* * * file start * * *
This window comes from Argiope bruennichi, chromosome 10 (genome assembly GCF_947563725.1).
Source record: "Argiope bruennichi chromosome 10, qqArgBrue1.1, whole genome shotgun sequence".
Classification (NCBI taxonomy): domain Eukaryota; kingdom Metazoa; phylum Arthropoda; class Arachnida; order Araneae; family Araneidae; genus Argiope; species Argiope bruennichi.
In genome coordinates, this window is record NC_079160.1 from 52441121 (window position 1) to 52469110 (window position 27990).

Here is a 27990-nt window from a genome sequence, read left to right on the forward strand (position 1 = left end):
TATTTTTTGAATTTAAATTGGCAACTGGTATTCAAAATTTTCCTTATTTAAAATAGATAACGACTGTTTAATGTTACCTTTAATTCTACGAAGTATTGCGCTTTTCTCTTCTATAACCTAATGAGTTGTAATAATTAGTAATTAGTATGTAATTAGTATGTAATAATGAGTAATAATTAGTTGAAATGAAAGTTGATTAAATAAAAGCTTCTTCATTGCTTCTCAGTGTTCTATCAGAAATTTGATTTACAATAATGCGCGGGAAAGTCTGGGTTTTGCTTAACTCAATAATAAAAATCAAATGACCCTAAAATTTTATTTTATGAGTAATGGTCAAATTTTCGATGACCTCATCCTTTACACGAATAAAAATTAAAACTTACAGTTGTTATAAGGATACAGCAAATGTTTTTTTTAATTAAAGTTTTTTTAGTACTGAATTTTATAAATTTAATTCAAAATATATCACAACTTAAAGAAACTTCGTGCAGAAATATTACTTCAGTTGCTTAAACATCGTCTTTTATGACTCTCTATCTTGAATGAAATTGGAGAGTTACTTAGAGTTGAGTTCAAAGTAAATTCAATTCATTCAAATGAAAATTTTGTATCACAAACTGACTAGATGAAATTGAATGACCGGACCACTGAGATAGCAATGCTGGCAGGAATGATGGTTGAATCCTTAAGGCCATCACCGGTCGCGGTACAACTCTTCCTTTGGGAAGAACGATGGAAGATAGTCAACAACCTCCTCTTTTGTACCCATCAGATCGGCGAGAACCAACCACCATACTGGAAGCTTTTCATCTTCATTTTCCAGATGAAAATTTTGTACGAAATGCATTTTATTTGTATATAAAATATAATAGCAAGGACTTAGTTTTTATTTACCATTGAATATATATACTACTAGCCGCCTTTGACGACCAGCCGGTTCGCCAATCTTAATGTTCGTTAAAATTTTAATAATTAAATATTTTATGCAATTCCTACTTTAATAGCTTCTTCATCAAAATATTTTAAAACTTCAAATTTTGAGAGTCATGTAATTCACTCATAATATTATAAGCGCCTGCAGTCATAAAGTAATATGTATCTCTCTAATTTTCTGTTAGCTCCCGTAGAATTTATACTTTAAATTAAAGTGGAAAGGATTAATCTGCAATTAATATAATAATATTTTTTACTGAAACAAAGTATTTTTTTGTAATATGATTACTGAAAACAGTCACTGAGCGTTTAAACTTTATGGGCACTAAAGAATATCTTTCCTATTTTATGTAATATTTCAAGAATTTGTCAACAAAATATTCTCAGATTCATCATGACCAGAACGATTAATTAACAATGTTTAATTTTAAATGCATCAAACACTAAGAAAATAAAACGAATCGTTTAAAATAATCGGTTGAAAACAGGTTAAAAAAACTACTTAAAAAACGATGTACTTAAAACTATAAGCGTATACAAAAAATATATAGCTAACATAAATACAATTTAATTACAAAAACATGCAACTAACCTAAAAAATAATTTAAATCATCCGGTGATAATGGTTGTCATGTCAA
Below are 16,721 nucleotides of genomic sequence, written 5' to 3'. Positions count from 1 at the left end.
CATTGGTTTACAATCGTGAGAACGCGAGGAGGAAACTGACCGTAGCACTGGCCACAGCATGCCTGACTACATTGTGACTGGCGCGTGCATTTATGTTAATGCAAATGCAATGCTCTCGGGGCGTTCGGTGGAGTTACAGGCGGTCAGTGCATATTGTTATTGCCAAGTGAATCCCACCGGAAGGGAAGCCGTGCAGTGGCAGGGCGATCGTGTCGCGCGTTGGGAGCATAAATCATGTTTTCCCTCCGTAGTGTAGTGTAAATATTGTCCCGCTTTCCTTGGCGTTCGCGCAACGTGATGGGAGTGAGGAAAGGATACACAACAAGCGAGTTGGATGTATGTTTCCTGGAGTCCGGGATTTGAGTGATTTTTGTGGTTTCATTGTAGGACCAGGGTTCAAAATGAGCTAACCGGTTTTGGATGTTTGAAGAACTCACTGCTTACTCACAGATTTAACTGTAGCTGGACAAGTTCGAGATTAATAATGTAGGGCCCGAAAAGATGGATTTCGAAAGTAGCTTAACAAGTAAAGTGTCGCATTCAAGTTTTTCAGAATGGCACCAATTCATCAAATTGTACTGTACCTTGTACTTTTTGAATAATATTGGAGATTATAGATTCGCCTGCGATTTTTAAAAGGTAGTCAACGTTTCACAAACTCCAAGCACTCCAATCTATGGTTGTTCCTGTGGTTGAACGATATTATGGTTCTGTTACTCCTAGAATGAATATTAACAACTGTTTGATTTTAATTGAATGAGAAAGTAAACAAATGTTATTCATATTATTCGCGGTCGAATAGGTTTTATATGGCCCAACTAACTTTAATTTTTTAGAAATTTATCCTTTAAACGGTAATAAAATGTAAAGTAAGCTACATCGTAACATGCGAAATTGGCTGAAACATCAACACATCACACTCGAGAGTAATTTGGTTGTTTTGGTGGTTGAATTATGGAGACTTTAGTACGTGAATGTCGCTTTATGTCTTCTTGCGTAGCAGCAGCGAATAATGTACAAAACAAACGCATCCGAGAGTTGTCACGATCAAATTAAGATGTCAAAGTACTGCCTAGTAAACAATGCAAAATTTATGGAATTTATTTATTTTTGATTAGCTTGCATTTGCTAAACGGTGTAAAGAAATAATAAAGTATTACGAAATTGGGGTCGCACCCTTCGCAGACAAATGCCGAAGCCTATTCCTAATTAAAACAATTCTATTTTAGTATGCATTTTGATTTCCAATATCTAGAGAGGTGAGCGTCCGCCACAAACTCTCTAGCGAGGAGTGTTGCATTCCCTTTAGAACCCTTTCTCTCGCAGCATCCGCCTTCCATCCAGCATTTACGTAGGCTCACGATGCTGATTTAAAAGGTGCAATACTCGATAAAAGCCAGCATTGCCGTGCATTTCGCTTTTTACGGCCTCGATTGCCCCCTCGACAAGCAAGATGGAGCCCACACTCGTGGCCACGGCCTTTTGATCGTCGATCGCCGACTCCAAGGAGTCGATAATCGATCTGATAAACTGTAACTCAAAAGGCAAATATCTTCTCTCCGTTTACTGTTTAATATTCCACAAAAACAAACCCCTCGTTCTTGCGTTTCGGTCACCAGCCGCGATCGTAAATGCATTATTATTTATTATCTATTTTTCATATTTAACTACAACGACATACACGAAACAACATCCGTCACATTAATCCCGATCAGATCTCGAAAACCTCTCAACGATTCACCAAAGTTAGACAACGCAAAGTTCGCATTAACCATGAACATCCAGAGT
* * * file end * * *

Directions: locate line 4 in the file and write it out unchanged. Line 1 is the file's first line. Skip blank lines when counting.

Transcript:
In genome coordinates, this window is record NC_079160.1 from 52441121 (window position 1) to 52469110 (window position 27990).